Later, as I stand absorbing the exhibition “The Century of Dance”, I start thinking about the relation between the archive and the canon, and the powerful position of the individuals who shape this canon. Suddenly I hear a familiar sound that gives me a fright; it’s a kind of robotic siren call coming from Xavier Le Roy, projected on one of the screens. He is performing “Self Unfinished” and I feel incredibly strange, because for the past month I have been trying to perfect this exact sound, as I have been working as a performer in Xavier Le Roy’s “Retrospective” at Hamburger Bahnhof – Museum of Contemporary Art, also part of the event series Dance Heritage Today. It dawns on me that by performing his work, I enter this very canon of dance that I’m considering with such a critical eye. Not quite knowing what to do with this thought, I go downstairs to listen to Ong Keng Sen’s lecture entitled: “Intercultural” Archives: The Dance Archive Box Project.
I am immediately energised by Ong Keng Sen’s approach and happy to find that he is one of the six curators of the event. Ong Keng Sen opens his talk by announcing his scepticism for the word “intercultural”, and how this word points to the ways in which our minds are colonised, and the urgent task of decolonisation – a task both impossible and necessary. He goes on to explain a project that he curated as a part of the Singapore International Festival of the Arts called “The Dance Archive Box”, a process in which seven contemporary Japanese dance makers each created a box, archiving (in whatever way they saw fit) a single performance. The seven boxes were then sent to seven other artists in different countries to interpret and use in order to create another performance. This project reminds me that there are more imaginative and elastic ways of approaching archives than those put forward in the majority of this event series.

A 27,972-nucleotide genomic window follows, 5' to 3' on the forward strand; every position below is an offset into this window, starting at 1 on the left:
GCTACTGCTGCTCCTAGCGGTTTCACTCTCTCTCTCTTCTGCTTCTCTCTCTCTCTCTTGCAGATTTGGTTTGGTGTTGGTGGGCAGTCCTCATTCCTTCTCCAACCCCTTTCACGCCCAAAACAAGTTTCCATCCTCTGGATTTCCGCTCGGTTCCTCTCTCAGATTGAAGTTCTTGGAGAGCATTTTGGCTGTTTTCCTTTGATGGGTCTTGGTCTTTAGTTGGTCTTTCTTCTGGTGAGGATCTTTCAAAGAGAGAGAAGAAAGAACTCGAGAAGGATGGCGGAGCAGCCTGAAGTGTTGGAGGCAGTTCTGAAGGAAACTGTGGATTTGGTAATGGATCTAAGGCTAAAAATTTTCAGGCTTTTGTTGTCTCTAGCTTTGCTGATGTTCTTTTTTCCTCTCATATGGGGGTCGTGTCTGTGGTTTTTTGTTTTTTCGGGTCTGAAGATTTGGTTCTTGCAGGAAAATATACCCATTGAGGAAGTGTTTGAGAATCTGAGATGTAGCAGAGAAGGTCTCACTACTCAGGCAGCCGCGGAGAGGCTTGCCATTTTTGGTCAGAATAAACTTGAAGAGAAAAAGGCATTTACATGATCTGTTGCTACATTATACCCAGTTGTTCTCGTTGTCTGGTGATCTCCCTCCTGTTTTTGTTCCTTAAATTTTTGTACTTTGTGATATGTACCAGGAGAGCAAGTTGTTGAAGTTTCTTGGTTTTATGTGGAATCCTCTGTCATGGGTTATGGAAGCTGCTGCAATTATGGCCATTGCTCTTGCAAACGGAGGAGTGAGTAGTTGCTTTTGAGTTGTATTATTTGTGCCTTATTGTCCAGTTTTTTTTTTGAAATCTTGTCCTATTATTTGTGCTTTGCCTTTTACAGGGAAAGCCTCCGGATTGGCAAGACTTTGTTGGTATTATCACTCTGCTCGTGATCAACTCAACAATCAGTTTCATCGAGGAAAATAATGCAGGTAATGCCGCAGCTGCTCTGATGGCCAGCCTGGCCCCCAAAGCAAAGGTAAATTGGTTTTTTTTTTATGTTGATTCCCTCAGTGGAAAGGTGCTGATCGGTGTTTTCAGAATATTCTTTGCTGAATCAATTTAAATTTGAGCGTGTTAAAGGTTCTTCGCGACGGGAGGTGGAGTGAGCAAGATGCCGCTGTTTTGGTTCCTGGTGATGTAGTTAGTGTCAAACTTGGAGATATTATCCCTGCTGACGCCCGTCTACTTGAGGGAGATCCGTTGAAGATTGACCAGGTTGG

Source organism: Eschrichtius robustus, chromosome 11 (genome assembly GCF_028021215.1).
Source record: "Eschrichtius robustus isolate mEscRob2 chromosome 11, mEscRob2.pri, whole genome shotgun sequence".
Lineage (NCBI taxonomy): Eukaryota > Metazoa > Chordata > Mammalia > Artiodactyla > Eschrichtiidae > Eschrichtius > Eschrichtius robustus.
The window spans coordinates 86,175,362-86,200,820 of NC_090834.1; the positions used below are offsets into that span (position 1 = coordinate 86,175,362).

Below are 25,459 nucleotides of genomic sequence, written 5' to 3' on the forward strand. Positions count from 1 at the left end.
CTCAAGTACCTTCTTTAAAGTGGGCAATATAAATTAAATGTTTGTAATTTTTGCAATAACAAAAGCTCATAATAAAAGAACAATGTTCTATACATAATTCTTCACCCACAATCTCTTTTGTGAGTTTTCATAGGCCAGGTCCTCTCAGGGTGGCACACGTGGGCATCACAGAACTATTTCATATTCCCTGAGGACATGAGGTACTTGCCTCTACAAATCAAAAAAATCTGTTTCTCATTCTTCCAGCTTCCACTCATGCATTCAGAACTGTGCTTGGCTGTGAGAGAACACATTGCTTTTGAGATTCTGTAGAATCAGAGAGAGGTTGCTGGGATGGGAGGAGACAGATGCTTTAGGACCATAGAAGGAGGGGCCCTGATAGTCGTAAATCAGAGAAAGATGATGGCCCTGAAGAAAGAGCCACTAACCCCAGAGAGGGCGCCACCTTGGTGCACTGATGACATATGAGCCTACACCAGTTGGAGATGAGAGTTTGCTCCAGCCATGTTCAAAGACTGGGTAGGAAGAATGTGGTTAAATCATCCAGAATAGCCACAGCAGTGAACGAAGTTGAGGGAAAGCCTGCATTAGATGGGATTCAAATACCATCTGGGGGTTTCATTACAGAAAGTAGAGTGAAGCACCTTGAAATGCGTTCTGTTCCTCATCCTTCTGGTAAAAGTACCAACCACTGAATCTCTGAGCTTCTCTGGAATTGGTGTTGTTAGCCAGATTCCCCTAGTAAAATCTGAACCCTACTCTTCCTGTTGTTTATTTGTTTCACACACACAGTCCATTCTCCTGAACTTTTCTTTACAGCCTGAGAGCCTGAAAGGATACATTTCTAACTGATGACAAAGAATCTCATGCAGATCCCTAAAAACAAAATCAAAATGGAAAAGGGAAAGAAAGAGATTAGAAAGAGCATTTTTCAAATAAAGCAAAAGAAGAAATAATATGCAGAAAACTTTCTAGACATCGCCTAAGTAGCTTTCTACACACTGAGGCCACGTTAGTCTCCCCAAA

Ong Keng Sen insists on the value of an archive according to how it is used, proposing thearchive as a site of new creation. He invites us to consider all creative work as a prologue to another work, and speaks about archives as belonging to a community not an individual. Reflecting on this, I begin to think of my experience in Xavier Le Roy’s “Retrospective”, which upsets normative ideas about the sanctity of the established artist’s archive. In the piece, we learn excerpts from Xavier’s past works and we perform them according to a system that responds to the entry of new visitors to the space. But these excerpts and references also function as entry points into our own ‘retrospective’, as each performer develops and shares their own story, offering the visitors a kind of storytelling biographical gift. You realise that the piece is not actually about the repetition or reproduction of the things that Xavier’s body was doing in the past, but about how performance can generate a meaningful type of exchange or connection.
In the case of both “The Dance Archive Box Project” and “Retrospective”, an archive becomes a tool that is used to create a situation that belongs to the present instead of attempting to preserve and construct a moment that belongs to the past. Despite the conundrum of what might constitute dance heritage, I realise that instead of being concerned with what the body remembers, it may be more vital to consider how the body remembers and how the body can use the past to generate a totally different future. This is a question that is explored through the discourse programme, which continues this weekend and I encourage you to check it out and join the conversation on how to creatively approach a collective dance heritage.